Wednesday, May 25, 2022

Gloucester County Habitat for Humanity breaks ground on 50th home

The project, located in Glassboro, is coincidentally one town over from the first house the organization built 32 years ago in Pitman

(Special to The Sun)

Fifty homes. Fifty Gloucester County families. 

The Gloucester County Habitat for Humanity (GCHFH) officially broke ground in early December on the 50th house to be built by the local affiliate since its inception in 1986.  

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“I am very proud of our organization for this accomplishment”, said Habitat Executive Director Anthony Isabella in a press release. “Fifty families in Gloucester County have attained the dream of home ownership where they can grow their families, celebrate holidays and generally have a safe and decent place to live.”

GCHFH and its volunteers are building the house on a lot donated by the Borough of Glassboro and funded by the Gloucester County Planning Board and South Jersey Federal Credit Union, which will provide the partner family with a mortgage to purchase the home. Within a few months, the organization will host volunteers from Boston College and Women Build International. 

The project location, at 311 Cleveland Ave. in Glassboro, is coincidentally one town over from the first house GCHFH built 32 years ago in Pitman. Since that first house, the organization’s capacity to build has risen substantially. Between 1986 and 2012, GCHFH  built about 28 homes. Since 2012, it has built 22. 

It used to take the group two years to build a single home, according to Isabella. Now, it takes them about six to nine months.  

“It’s just an amazing feat,” he added. 

The rise in home building during the last eight years is due primarily to an increase in  dedicated volunteers and local corporate and municipal sponsorships, Isabella explained.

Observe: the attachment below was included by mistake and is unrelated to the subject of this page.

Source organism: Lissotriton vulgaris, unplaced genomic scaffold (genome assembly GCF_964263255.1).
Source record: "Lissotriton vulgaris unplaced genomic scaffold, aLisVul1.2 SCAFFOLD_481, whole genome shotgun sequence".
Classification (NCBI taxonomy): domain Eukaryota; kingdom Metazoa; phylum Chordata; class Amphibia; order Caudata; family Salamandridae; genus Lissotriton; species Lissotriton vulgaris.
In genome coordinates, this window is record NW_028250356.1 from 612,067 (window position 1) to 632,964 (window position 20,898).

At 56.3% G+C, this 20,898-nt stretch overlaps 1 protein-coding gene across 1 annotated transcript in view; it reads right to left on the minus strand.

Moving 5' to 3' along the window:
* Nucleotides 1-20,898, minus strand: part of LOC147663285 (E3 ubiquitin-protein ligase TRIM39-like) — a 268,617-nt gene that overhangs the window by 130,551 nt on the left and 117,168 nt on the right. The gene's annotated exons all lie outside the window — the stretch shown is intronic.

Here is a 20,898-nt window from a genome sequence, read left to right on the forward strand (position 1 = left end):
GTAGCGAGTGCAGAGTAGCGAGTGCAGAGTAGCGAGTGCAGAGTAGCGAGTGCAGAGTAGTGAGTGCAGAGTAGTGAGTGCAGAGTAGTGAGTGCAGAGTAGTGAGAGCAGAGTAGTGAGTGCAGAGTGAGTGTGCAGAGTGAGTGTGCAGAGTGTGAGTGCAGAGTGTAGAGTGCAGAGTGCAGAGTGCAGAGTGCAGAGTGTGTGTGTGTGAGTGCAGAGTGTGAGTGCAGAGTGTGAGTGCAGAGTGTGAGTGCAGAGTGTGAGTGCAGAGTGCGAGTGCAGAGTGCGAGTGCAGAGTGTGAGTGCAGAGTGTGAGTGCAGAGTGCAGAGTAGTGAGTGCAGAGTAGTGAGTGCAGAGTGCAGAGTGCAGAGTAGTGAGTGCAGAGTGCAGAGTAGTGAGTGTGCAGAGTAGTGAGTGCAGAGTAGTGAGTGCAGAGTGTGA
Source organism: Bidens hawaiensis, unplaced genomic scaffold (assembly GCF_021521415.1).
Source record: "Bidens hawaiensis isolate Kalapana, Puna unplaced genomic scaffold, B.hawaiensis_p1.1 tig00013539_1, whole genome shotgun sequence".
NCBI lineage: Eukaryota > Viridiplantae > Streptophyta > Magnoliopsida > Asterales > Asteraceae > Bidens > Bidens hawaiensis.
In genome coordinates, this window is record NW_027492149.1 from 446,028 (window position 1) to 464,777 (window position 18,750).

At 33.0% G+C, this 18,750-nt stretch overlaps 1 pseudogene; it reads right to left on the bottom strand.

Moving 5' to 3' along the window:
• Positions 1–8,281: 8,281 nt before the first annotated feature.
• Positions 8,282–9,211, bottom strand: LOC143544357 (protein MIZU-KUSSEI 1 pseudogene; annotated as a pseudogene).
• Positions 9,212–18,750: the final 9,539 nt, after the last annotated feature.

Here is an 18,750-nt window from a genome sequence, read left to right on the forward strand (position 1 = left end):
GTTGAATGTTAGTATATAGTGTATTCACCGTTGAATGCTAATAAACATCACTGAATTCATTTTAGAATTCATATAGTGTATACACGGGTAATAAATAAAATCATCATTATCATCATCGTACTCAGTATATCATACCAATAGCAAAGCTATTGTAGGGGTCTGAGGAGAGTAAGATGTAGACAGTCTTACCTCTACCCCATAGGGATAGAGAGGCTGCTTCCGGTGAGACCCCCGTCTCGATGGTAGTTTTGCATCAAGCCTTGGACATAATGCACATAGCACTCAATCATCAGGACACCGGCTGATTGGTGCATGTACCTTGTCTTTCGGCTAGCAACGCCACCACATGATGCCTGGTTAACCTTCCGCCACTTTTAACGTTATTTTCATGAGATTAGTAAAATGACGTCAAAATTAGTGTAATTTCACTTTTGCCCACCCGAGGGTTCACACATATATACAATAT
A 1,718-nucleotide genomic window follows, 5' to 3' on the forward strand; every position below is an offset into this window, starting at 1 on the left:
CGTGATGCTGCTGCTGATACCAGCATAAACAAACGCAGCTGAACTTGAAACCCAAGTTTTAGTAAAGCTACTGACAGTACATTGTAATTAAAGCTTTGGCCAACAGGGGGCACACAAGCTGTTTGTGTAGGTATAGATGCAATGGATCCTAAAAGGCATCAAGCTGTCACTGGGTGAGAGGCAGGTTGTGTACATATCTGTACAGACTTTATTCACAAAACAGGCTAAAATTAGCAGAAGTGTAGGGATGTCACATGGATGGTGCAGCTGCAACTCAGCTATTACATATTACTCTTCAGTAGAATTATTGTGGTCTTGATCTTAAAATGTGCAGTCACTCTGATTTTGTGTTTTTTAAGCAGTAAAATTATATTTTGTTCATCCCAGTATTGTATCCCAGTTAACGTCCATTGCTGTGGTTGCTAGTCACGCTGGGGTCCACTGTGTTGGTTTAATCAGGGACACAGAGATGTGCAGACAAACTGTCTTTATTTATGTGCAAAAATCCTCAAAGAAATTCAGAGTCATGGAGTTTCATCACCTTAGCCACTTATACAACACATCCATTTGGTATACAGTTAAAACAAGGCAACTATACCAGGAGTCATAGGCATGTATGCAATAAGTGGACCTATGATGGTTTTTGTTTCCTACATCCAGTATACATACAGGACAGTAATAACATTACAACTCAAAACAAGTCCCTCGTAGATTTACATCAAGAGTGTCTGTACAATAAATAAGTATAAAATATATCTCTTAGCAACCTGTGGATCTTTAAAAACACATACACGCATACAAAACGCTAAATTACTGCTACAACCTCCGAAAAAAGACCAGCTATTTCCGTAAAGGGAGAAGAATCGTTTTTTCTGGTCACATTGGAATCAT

In recent years the organization also has seen an increase in funds from individuals, churches and corporate donors. GCHFH also conducts fundraising events such as the Annual Casino Night and the Walk for Humanity. Just over 10 years ago, the group started a retail operation known as ReStore, which buys and sells donated furniture and home furnishes. The proceeds received from the store, at 425 S. Broadway, go directly toward  the mission to build affordable housing.

“We couldn’t be successful at our mission if we didn’t have the support that we have now,” Isabella noted.

That support has allowed GCHFH to branch out into other community initiatives. Since 2015, the organization has partnered with the county in a program that donates ADA (Americans With Disabilities Act)-compliant access ramps to disabled residents. The ramps are funded by the county and built by GCHFH volunteers for any person with a need at  home.  

So far, the partnership has helped 25 disabled residents in the county. 

For more information on the GCHFH, visit

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